Like his Liberal predecessor, Robert Bourassa, Charest clearly hoped to use a vision of northern riches to his political advantage in the election only he knew he would call later that fall. Thus, very little was said until the election was called a month and a half later.

On November 15 he finally announced that part of his plan would include protection for at least 50 per cent of the north from mining, hydroelectric and forestry exploitation, and the creation of five provincial parks – should he be reelected, of course.

Though the full plan will not be released until later this winter, what Patrick Nadeau has seen of it so far concerns him. Nadeau is the forestry coordinator for the Canadian Parks and Wilderness Society, and he says government forestry policy is currently undergoing a thorough revision.

For, as much as Nadeau’s group applauds the idea of protecting half the North, he says the policy could be either, “A, globally significant or, B, smoke and mirrors.”

According to the plan, 7 million hectares of the land to be set aside, or 12 per cent of the north, will be protected up to international standards – meaning that even tourism activities would be banned from those areas along with all other industry. As for the other 38 per cent, that land would remain protected from every other industry from hydroelectric development to mining, but tourism-related projects would be permitted. Who would be permitted to exploit those tourism opportunities is still not clear.

“When [Charest] goes and specifies 12 per cent up to international standards and then another 38 per cent where there is not going to be any industrial activities we questioned as to why that was being split into two different categories,” said Nadeau.  “We are really not sure with what is going on with the other 38 per cent.”

Charest’s Plan du Nord also comes hot on the heels of Ontario Premier Dalton McGuinty’s announcement this past summer that 50 per cent of Ontario’s Northern Boreal Forest would be protected from any new natural resource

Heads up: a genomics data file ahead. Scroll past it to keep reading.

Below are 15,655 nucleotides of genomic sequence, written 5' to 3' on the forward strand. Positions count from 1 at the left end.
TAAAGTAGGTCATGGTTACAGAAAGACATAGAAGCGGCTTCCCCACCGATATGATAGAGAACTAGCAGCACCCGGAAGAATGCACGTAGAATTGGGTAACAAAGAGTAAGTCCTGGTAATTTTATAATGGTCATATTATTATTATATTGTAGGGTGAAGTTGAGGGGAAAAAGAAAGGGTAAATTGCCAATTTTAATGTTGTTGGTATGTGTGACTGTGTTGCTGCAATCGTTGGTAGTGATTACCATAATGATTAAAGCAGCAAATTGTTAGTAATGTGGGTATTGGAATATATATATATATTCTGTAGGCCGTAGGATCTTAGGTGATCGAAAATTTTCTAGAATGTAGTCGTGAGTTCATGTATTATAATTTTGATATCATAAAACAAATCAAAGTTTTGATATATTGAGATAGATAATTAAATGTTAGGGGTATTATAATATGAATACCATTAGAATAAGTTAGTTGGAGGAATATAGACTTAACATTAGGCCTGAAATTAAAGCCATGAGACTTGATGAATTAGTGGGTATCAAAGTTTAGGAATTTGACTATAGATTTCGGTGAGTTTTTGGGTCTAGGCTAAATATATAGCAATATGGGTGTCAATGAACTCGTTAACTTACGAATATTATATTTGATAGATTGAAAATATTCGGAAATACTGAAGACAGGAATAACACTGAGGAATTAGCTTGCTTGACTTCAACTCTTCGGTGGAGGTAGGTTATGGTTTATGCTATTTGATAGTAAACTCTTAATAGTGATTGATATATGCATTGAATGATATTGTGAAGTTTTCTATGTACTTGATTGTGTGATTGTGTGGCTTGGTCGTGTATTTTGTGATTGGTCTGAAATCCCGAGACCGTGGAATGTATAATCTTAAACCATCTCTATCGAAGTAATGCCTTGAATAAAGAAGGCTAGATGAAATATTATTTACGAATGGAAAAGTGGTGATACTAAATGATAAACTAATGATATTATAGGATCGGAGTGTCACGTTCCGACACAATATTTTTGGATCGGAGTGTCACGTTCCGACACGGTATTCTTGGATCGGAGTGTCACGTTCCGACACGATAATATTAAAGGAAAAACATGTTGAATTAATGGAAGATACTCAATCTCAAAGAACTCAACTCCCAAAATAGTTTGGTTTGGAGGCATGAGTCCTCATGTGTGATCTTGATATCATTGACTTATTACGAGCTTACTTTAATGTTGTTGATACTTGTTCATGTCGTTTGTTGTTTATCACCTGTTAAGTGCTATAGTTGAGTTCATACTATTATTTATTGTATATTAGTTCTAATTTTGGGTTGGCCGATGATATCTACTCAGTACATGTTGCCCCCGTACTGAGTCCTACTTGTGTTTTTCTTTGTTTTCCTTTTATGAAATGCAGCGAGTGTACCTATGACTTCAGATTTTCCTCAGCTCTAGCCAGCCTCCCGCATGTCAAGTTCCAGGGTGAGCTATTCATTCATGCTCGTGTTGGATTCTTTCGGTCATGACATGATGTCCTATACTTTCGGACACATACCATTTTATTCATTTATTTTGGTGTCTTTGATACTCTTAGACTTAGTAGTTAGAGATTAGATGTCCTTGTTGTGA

development projects.

“The primary difference between this and the Ontario plan is that when Charest spoke of conservation in respect to the Plan du Nord it was during the election campaign. What he released recently for the first time was numbers. The conservation plan would happen north of the 49th parallel and already there is a big difference because the 49th parallel is quite a bit below the cut line in Quebec,” said Nadeau.

The area that Charest is talking about is a region defined as above the 49th parallel or north of Lac St. Jean.

The Ontario conservation plan is geared solely at land above the cut line in Ontario, leaving the entire southern half of the Ontario Boreal forest open to provincial logging practices. In terms of forestry the Ontario announcement was almost a moot point in the sense that there never were any logging practices in the northern Boreal forest in Ontario anyway. The southern half of the Boreal forest is where the logging occurs and operates under loose standards.

A red flag for the Cree is in the term Charest used: that he planned on “occupying” the North when it came to economic and natural resource development. The comment had many First Nations leaders, including the Assembly of First Nations of Quebec and Labrador Chief Ghislain Picard up in arms.

The Ontario plan at least speaks of involving First Nations communities when it comes to deciding on land uses, something that Charest has yet to even touch upon.

“Certainly, the way Charest has been talking, the vocabulary he is using certainly does not indicate that he is considering that, but I think he is going to be forced into that position quite quickly,” said Nadeau.

According to Nadeau, a large part of what spurred the Ontario announcement was First Nations groups expressing discontent on government land use policies, particularly regarding mining projects. With the Ontario deal, there will be no new forestry or mining projects in the area without the consultation or approval of the First Nations groups in the area.